Sixteen years ago, Vredendal farmer, Wilfred Stephan, suffered severe damage to his table grape crop due to birds. The loss prompted him to invest in what was then a brand-new technique in the Western Cape: netting. He soon discovered that the nets not only offered protection against birds, but created a more favourable microclimate for table grape production, and also served as a windbreak.
“The nets resulted in our export packouts increasing from about 4 000 cartons/ ha to about 5 000 cartons/ha, as well as a significant increase in berry sizes,” Wilfred recalls. “We also saved on labour as the vines no longer had to be tied up to protect them from the wind.”
Over the years, Wilfred has significantly improved his netting system. One of the problems had been the vineyards’ tendency to grow into the nets.
“We started with a hut structure, with the nets forming triangular roofs over the vineyards, because we thought it would offer better protection against the wind than a flat structure. Later we found that the netting was too low – the vines and shoots tended to grow into the net, causing it to tear,” he explains.
Wilfred then converted to a high, flat structure where the nets are spanned at a height of 3,6m and the vine canopy is kept at 1,6m. This was much cheaper than having to erect hut-shaped poles high enough to prevent the plants from growing into it. It was also found that the wind did not pose a problem to the flat structure after all.
Wilfred uses wires and cables for the roofs of his structures, where previously he had used wood.“Wooden roofs tend to collapse when there’s too much pressure on them, so they’re unsuitable for a flat roof net structure. Wires and cables are better because they’re more flexible,” he explains.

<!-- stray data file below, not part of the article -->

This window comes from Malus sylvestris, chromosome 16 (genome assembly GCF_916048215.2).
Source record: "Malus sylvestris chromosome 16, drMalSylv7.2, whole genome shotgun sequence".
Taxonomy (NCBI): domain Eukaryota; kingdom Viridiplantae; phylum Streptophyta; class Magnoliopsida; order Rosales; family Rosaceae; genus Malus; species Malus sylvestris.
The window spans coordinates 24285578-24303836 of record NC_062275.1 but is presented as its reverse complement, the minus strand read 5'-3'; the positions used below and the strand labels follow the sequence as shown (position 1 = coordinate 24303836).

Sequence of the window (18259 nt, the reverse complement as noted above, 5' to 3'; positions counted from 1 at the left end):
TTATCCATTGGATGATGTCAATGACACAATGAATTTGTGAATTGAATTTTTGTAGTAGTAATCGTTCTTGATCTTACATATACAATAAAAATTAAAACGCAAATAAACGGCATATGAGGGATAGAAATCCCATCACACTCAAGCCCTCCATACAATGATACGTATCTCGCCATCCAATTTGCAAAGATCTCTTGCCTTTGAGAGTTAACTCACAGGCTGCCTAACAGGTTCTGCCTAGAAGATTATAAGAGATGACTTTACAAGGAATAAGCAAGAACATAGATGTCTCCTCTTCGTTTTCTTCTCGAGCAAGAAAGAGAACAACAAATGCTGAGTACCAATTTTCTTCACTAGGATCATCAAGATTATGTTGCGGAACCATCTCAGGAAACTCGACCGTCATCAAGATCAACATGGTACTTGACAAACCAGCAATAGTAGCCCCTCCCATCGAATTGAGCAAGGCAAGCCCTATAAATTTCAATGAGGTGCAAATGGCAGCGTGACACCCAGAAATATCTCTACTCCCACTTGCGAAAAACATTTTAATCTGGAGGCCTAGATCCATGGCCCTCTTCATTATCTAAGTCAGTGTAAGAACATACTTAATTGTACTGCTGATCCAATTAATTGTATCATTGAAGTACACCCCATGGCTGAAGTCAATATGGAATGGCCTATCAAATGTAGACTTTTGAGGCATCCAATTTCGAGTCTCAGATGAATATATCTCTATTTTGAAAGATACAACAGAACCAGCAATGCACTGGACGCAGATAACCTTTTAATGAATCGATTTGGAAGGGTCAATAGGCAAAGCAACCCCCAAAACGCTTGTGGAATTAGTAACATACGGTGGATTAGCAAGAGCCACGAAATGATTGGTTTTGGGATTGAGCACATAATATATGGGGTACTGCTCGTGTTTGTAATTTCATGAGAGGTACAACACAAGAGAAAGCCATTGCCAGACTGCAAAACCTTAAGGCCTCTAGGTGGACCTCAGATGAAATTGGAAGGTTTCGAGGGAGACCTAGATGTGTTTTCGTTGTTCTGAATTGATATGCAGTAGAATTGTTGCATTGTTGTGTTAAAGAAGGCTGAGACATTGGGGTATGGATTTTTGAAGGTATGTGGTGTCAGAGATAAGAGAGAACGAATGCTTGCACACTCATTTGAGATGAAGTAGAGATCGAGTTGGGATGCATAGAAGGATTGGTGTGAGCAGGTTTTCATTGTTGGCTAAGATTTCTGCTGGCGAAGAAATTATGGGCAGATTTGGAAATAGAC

Using cables and wires was also about 30% cheaper than using wooden frames.
The supporting poles that keep the infrastructure in place are no longer planted in the soil, but left on top of it. This, says Wilfred, saves considerably on labour as the farms’ soil consists primarily of durisol (dorbank), which is very difficult to work.
Securing the system
Strong anchors are required to keep the infrastructure in place. Each consists of a 4m-long, 125mm-diameter wooden corner pole planted 600mm deep. It is held in place by 16mm builder’s steel cable and 6mm connecting steel cable. To anchor the cables, Wilfred fills old pesticide containers with concrete and plants them about 1,4m into the soil.
“A major benefit of using cable instead of wire in the anchors is that it doesn’t stretch, so the chances are slim that the infrastructure will collapse. Wire tends to stretch over time as the vineyard becomes older and, in effect, heavier,” he explains.
Traditional vineyards have a pole to support the trellis every 6m or so, but Wilfred’s system uses a pole every 4m. Every second pole in the row is used to carry the weight of the net; these poles each have a diameter of 80mm and are 3,6m in height. The alternate poles are smaller, with a diameter of 65mm and a height of 2,1m, and function solely to support the trellis.